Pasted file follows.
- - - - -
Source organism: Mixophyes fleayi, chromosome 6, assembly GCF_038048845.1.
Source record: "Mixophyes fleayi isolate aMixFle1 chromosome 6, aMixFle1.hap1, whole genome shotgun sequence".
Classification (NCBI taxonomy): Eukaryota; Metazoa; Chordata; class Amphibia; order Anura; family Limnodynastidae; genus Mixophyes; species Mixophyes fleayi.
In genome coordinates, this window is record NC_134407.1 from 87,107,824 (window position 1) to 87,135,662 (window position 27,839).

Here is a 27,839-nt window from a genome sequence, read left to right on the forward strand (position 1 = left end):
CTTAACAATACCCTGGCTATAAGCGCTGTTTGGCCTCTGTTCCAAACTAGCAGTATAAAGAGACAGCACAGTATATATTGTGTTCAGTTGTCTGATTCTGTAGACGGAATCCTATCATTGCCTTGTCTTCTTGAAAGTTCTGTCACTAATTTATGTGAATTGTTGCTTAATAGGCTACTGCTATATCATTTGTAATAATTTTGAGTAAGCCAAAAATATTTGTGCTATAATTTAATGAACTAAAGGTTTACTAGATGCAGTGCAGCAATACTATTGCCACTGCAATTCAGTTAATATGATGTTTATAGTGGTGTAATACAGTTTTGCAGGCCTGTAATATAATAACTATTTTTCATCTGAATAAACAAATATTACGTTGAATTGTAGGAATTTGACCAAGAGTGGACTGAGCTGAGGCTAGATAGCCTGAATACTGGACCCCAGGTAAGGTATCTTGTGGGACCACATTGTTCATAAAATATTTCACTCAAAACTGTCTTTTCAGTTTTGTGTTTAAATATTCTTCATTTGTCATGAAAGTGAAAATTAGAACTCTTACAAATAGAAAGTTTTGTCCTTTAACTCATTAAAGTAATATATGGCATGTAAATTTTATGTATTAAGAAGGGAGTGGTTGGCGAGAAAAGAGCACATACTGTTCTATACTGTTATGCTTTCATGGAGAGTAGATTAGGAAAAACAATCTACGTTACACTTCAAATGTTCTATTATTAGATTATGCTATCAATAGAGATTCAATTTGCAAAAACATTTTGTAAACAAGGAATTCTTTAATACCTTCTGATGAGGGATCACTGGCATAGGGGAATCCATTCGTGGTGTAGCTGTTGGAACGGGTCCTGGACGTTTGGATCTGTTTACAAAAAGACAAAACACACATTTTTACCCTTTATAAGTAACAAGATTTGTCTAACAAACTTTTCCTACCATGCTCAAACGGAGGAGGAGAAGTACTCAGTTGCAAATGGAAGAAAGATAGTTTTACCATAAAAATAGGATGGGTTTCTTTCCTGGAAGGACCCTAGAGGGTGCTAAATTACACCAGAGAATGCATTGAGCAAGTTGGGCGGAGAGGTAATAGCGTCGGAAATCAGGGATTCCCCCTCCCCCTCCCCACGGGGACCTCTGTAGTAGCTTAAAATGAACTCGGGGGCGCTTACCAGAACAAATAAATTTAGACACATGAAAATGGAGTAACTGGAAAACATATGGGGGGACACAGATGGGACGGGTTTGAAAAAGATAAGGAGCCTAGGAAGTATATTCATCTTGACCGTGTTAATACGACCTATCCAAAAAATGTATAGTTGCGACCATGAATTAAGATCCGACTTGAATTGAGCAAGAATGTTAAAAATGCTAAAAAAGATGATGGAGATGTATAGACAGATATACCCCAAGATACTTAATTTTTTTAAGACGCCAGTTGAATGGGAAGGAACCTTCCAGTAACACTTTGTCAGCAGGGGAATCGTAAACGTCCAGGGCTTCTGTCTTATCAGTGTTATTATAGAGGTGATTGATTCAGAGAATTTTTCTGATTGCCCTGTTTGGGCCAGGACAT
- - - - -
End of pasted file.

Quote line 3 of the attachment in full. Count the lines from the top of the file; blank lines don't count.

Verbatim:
Classification (NCBI taxonomy): Eukaryota; Metazoa; Chordata; class Amphibia; order Anura; family Limnodynastidae; genus Mixophyes; species Mixophyes fleayi.